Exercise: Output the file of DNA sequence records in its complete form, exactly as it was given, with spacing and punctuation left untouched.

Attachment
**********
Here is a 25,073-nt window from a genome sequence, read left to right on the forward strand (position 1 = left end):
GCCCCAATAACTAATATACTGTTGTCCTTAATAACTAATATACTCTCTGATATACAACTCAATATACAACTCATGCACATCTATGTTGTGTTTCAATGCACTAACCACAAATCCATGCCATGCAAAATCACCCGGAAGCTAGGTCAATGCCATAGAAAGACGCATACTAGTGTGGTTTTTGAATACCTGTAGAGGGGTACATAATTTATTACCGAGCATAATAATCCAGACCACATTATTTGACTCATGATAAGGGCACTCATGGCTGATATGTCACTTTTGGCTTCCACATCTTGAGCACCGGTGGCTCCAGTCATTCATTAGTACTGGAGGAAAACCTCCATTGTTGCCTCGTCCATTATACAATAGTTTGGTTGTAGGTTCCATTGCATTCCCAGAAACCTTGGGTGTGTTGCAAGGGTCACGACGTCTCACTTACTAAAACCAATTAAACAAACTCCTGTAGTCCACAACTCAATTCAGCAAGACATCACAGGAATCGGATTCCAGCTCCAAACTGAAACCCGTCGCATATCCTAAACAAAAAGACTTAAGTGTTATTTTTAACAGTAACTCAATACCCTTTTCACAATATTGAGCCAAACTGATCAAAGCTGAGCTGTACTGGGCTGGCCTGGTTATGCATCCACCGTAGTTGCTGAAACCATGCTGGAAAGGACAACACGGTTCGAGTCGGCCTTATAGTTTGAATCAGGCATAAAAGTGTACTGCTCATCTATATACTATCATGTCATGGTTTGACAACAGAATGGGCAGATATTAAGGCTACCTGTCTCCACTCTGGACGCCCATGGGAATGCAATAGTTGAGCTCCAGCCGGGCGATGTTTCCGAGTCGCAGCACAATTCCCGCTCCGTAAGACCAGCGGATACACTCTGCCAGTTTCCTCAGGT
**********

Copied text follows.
Here is a 25,073-nt window from a genome sequence, read left to right on the forward strand (position 1 = left end):
GCCCCAATAACTAATATACTGTTGTCCTTAATAACTAATATACTCTCTGATATACAACTCAATATACAACTCATGCACATCTATGTTGTGTTTCAATGCACTAACCACAAATCCATGCCATGCAAAATCACCCGGAAGCTAGGTCAATGCCATAGAAAGACGCATACTAGTGTGGTTTTTGAATACCTGTAGAGGGGTACATAATTTATTACCGAGCATAATAATCCAGACCACATTATTTGACTCATGATAAGGGCACTCATGGCTGATATGTCACTTTTGGCTTCCACATCTTGAGCACCGGTGGCTCCAGTCATTCATTAGTACTGGAGGAAAACCTCCATTGTTGCCTCGTCCATTATACAATAGTTTGGTTGTAGGTTCCATTGCATTCCCAGAAACCTTGGGTGTGTTGCAAGGGTCACGACGTCTCACTTACTAAAACCAATTAAACAAACTCCTGTAGTCCACAACTCAATTCAGCAAGACATCACAGGAATCGGATTCCAGCTCCAAACTGAAACCCGTCGCATATCCTAAACAAAAAGACTTAAGTGTTATTTTTAACAGTAACTCAATACCCTTTTCACAATATTGAGCCAAACTGATCAAAGCTGAGCTGTACTGGGCTGGCCTGGTTATGCATCCACCGTAGTTGCTGAAACCATGCTGGAAAGGACAACACGGTTCGAGTCGGCCTTATAGTTTGAATCAGGCATAAAAGTGTACTGCTCATCTATATACTATCATGTCATGGTTTGACAACAGAATGGGCAGATATTAAGGCTACCTGTCTCCACTCTGGACGCCCATGGGAATGCAATAGTTGAGCTCCAGCCGGGCGATGTTTCCGAGTCGCAGCACAATTCCCGCTCCGTAAGACCAGCGGATACACTCTGCCAGTTTCCTCAGGT